Watercolor Workout - Basics And Beyond | Robert Joyner | Skillshare

Watercolor Workout - Basics And Beyond

Robert Joyner, Making Art Fun

Watercolor Workout - Basics And Beyond

Robert Joyner, Making Art Fun

Play Speed
  • 0.5x
  • 1x (Normal)
  • 1.25x
  • 1.5x
  • 2x
54 Lessons (7h 30m)
    • 1. Introduction

      2:33
    • 2. Welcome

      2:49
    • 3. Materials & Setup

      4:49
    • 4. Transparency

      4:48
    • 5. Transparency With Three Hues

      4:08
    • 6. Water & Gravity Fusion

      7:06
    • 7. Water & Hues

      4:47
    • 8. Hue Transitions

      4:27
    • 9. Stroke Speed

      3:39
    • 10. Silverware

      7:59
    • 11. Silverware Continued

      5:09
    • 12. Abstract Squares

      11:45
    • 13. Sphere & Cube

      9:09
    • 14. Red Sphere & Cube

      8:38
    • 15. Value & Color Challenge

      12:04
    • 16. Random Painting

      9:41
    • 17. Easy Mountain Project

      5:12
    • 18. Easy Tree Project

      8:30
    • 19. Easy Landscape Project

      8:23
    • 20. Introduction To Intermediate Strategies

      1:18
    • 21. Light On Form

      9:28
    • 22. Light On Form Continued

      10:42
    • 23. Chairs With Some Watercolor Magic

      4:51
    • 24. Chairs With Watercolor Magic Continued

      7:56
    • 25. Chair With Watercolor Magic Final

      10:15
    • 26. Red Barn

      9:10
    • 27. Barn Demo Continued

      10:20
    • 28. Barn Demo Golden Hour

      12:04
    • 29. Drawing With Brush

      15:53
    • 30. Blend Drawing With Painting

      8:37
    • 31. Blend Drawing With Painting Continued

      12:51
    • 32. Going Bananas

      14:19
    • 33. Melons

      10:49
    • 34. Exploit Drawing

      7:01
    • 35. Exploit Drawing Continued

      12:47
    • 36. Random Landscape Painting

      14:43
    • 37. Projects Introduction

      0:42
    • 38. Metal Pots Project

      12:47
    • 39. Slotted Spoons Project

      14:40
    • 40. Three Scoops, Please

      7:13
    • 41. Lipstick And Perfume

      14:58
    • 42. Tea Cup

      7:43
    • 43. Tea Cups Continued

      6:27
    • 44. Fish

      7:09
    • 45. Fish Continued

      8:50
    • 46. Galloping Horses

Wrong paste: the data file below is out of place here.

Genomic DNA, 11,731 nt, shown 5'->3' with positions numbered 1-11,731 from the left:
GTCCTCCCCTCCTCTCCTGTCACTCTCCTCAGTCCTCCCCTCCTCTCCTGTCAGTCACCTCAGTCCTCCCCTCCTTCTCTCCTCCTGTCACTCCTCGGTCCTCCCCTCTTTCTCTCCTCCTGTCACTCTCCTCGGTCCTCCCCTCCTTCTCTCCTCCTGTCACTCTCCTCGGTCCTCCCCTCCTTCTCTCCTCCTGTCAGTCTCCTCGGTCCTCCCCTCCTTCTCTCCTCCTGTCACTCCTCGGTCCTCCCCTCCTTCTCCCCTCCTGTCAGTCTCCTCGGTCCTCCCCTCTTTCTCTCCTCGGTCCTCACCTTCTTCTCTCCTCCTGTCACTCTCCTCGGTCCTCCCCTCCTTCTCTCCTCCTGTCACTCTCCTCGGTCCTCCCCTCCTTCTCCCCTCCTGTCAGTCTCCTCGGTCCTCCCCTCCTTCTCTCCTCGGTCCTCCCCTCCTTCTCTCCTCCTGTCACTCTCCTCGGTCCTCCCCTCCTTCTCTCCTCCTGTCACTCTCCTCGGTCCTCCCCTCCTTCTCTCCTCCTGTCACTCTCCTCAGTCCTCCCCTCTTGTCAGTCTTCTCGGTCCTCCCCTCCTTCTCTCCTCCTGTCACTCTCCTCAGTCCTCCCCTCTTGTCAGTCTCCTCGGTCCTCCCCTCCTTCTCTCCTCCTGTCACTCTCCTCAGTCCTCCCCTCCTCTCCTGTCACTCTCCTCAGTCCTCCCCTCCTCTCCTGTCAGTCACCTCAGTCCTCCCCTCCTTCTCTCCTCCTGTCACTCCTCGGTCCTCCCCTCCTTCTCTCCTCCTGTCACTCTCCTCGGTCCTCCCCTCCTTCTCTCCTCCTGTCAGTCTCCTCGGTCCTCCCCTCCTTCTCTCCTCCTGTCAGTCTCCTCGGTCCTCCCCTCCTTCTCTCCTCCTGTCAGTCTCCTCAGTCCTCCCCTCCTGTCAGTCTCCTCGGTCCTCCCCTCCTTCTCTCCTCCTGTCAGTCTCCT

5:25
    • 47. Galloping Horses Continued

      11:15
    • 48. Horses With Negative Space

      9:39
    • 49. Horses With Negative Space Continued

      5:22
    • 50. Abstract Floral-Gray

      8:45
    • 51. Abstract Floral - Red

      12:46
    • 52. Abstract Floral - Tulips

      6:51
    • 53. Abstract Floral - Rainbow

      9:22
    • 54. Closing Thoughts

      1:45
20 students are watching this class
  • --
  • Beginner level
  • Intermediate level
  • Advanced level
  • All levels
  • Beg/Int level
  • Int/Adv level

Community Generated

The level is determined by a majority opinion of students who have reviewed this class. The teacher's recommendation is shown until at least 5 student responses are collected.

425

Students

24

Projects

About This Class

6ea52cf2.jpg

Welcome to Watercolor Workout.

This is a course designed to develop the basic fundamentals and embrace the characteristics of watercolors. It's suited for all levels from the very beginner to the experienced artist that's been around for a while. We will cover many subjects and styles which will make you step outside your comfort zone. After all, this is where great things and growth happens.

The class will begin with a beginner module. In it I will share various demonstrations for developing a keen awareness of the characteristics of watercolors. These lessons aren't to be ignored even if you have been around watercolor painting for a while.

As we mover deeper into the workout we will incorporate more advanced ideas including how to exploit 'happy accidents', wet-in-wet washes, drawing with the paintbrush and more.

There are many exercises along the way but the class ends with a series of projects that will test your skills and ability to maximize the uncontrollable qualities of watercolors.

I hope you enjoy the workout. And when you are finished with the class you can flex your new watercolor muscles.

More Watercolor SkillShare Classes By Robert Joyner

Beginner Friendly

Watercolor Workout - Basics & Beyond (you are here)

Easy Watercolor Paintings

Color Harmony With Watercolors

Simple Watercolor Landscapes; Paint Your Own Loose, Colorful, Monochromatic Artwork

Perfect Gift Ideas You Can Make With Watercolors

Intermediate & Advanced

How To Plan Awesome Watercolor Art

Solve Your Watercolor Troubles

Unlock The Unique Qualities Of Watercolors - Focus On Color, Transparency, Value And Neutrals

Watercolor Flowers; Wet-In-Wet Techniques

Flowers With Watercolor - Fresh And Loose Painting Tips

Tips And Tricks For What To Do With Your Bad Watercolor Art - How To Turn

Advanced Watercolor Techniques - Working With Values, Reflections And Capturing Light

Advancing In Watercolor - Intermediate Tips & Methods For Painting Fast & Loose

Advanced Watercolor Landscape Masterclass

Advanced Watercolor Class; Brushes, Values, Layers & More

Watercolor Beginner Technique Masterclass With Easy To Do Projects

Meet Your Teacher

Teacher Profile Image

Robert Joyner

Making Art Fun

Teacher

Class Ratings

Expectations Met?
  • Exceeded!
    0%
  • Yes
    0%
  • Somewhat
    0%
  • Not really
    0%
Reviews Archive

In October 2018, we updated our review system to improve the way we collect feedback. Below are the reviews written before that update.

Your creative journey starts here.

  • Unlimited access to every class
  • Supportive online creative community
  • Learn offline with Skillshare’s app